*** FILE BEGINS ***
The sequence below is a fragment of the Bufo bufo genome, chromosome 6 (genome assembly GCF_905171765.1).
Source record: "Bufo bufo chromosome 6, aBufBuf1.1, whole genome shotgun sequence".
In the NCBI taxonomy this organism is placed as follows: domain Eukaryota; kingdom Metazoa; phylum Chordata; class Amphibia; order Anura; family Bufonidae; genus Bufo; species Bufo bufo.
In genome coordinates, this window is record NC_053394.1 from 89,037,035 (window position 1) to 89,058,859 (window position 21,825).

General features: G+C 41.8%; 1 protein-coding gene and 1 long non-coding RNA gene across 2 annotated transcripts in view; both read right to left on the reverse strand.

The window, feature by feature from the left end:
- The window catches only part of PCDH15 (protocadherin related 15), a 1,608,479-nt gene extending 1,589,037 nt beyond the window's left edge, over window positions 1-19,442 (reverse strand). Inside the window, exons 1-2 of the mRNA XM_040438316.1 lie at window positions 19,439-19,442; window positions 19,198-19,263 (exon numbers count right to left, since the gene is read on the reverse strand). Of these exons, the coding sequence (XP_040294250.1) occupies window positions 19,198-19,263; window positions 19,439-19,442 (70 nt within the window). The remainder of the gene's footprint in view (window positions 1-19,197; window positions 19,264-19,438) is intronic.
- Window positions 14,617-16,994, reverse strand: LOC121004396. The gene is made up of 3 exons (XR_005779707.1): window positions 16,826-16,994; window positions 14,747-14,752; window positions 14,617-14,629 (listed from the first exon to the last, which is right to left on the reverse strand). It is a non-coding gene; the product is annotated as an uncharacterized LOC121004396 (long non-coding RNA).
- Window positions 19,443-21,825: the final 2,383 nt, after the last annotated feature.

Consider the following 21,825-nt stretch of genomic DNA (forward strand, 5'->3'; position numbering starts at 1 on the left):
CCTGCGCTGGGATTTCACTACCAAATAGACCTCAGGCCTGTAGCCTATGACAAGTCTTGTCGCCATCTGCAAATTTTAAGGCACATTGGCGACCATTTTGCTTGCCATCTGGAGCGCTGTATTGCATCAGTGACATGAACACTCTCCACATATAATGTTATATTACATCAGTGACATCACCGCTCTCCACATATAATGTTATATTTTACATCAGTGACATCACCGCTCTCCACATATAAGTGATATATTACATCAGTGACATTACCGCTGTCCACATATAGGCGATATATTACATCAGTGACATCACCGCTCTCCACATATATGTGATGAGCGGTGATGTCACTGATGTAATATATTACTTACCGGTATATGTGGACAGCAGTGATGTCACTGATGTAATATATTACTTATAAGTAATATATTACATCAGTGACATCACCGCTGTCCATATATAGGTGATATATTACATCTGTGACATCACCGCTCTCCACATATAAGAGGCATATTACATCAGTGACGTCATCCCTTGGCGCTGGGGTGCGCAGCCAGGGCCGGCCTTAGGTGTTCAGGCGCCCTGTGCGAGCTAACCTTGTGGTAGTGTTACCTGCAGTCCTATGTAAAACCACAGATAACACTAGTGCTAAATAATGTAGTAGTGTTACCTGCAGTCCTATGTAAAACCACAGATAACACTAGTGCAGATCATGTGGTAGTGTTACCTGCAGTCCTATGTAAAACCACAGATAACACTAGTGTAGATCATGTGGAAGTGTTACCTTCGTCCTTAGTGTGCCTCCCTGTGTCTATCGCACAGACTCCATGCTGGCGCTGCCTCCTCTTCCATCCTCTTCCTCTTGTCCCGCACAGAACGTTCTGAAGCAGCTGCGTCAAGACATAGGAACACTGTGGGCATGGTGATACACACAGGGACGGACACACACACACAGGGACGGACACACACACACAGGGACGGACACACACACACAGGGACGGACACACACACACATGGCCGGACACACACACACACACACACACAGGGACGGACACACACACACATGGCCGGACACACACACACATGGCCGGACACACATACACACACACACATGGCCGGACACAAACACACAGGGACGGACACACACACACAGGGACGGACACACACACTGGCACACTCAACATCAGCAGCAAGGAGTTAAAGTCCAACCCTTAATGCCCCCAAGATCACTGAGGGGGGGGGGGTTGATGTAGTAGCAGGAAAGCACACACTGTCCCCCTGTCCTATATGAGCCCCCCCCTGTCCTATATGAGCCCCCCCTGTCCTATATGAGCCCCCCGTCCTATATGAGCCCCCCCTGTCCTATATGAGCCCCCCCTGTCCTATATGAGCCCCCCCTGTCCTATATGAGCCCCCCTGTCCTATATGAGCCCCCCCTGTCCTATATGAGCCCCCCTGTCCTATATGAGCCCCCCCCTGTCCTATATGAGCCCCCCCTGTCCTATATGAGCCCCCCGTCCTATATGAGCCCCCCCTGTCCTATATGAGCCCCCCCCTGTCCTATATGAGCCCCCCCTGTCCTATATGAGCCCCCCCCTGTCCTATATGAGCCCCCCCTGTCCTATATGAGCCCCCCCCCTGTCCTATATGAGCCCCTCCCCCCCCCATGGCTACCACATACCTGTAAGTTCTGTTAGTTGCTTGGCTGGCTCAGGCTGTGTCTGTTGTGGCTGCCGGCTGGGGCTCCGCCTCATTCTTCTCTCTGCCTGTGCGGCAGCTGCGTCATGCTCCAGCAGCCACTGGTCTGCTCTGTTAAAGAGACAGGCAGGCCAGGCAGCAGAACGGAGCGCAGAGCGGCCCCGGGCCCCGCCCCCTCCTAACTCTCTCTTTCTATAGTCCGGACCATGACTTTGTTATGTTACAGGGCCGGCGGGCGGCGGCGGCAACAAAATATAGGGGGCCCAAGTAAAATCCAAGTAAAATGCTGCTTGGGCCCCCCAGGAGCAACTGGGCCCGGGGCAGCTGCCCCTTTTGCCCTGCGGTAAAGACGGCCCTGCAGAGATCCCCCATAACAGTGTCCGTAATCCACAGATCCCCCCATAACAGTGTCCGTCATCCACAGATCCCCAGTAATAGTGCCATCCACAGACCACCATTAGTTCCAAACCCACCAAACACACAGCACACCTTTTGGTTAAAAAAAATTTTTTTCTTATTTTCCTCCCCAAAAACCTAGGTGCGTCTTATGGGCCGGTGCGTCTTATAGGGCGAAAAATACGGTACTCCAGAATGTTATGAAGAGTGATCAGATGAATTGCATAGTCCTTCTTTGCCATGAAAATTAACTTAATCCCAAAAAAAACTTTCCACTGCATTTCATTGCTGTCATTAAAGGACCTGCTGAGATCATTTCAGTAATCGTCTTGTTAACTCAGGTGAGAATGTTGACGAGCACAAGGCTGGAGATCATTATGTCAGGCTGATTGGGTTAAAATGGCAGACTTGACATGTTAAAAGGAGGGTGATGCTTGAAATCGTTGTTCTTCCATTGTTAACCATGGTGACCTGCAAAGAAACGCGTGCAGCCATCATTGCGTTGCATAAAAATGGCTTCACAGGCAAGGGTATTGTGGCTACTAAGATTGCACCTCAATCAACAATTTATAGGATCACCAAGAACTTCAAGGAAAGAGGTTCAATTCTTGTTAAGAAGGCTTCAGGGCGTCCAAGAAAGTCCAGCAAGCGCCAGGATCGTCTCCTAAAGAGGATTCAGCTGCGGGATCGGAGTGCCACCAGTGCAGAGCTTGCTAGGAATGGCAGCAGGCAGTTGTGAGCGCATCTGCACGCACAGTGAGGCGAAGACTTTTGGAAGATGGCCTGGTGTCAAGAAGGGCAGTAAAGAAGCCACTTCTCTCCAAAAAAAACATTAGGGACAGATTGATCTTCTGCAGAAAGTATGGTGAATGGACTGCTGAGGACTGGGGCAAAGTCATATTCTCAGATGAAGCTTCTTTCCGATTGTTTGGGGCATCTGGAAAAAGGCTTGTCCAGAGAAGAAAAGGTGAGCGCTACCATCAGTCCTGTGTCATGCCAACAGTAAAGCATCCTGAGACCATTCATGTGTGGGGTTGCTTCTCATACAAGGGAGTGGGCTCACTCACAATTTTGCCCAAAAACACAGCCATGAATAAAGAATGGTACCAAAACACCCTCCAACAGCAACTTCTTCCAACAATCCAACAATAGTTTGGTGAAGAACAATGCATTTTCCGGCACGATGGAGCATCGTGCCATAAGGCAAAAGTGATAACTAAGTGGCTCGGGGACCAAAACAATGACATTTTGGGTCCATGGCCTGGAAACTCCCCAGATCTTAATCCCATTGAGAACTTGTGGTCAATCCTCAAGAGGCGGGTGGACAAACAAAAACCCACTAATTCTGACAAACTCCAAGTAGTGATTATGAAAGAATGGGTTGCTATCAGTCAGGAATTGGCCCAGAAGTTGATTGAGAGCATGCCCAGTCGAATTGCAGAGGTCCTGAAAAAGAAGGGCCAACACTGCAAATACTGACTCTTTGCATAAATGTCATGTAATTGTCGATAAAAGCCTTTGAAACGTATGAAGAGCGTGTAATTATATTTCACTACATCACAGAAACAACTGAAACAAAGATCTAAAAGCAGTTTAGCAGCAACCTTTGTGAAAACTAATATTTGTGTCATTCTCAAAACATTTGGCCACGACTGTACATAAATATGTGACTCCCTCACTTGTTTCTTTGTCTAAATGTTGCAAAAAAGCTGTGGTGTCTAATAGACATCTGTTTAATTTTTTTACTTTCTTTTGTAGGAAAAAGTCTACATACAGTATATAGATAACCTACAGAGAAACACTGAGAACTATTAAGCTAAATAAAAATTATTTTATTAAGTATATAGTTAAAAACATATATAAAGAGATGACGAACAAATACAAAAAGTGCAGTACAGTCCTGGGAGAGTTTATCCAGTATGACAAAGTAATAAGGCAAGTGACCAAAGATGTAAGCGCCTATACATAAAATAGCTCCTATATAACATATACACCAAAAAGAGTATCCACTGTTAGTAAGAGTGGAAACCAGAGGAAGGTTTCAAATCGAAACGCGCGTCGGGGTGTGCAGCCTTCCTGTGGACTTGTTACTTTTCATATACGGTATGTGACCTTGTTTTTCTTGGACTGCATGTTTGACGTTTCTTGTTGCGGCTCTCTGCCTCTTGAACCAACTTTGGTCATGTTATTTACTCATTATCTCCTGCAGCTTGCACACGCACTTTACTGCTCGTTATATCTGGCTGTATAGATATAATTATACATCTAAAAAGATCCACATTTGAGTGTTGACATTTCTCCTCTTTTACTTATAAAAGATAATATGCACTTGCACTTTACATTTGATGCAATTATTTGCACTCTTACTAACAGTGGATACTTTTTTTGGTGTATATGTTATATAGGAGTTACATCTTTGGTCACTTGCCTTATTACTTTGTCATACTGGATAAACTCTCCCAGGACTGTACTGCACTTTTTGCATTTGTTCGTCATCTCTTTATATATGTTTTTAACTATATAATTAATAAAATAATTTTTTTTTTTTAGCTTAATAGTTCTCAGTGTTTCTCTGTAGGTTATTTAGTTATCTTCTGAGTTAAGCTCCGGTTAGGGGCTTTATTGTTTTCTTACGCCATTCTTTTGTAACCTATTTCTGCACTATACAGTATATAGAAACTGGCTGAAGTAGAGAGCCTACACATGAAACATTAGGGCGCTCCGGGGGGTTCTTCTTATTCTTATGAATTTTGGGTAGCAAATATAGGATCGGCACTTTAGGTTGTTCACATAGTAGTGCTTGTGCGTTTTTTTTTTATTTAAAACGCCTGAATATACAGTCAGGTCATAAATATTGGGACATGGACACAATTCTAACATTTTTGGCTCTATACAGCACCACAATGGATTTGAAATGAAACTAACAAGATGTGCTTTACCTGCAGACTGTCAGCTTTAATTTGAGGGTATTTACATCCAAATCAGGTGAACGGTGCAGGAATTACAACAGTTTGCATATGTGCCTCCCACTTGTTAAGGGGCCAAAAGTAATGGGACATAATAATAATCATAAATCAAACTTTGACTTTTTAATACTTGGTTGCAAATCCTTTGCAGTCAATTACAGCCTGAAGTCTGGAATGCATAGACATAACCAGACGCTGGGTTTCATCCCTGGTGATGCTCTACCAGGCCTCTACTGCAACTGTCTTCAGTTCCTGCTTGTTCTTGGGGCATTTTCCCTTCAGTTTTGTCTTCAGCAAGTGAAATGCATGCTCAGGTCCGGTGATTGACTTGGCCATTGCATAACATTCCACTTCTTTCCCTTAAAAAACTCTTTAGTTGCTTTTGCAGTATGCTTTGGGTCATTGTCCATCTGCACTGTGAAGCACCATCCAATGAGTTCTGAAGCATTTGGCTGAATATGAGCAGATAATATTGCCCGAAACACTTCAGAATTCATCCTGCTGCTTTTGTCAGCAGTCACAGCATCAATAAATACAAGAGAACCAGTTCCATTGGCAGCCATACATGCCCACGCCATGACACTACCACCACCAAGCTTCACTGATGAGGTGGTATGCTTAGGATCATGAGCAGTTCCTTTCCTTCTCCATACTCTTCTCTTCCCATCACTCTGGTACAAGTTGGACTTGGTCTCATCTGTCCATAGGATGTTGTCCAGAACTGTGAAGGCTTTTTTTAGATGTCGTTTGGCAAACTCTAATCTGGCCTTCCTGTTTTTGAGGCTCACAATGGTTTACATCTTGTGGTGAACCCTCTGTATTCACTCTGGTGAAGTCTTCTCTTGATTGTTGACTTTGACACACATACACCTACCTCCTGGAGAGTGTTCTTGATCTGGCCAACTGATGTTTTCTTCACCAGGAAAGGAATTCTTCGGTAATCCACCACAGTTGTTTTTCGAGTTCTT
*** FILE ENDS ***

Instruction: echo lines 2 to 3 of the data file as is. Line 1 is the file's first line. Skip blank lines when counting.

Source record: "Bufo bufo chromosome 6, aBufBuf1.1, whole genome shotgun sequence".
In the NCBI taxonomy this organism is placed as follows: domain Eukaryota; kingdom Metazoa; phylum Chordata; class Amphibia; order Anura; family Bufonidae; genus Bufo; species Bufo bufo.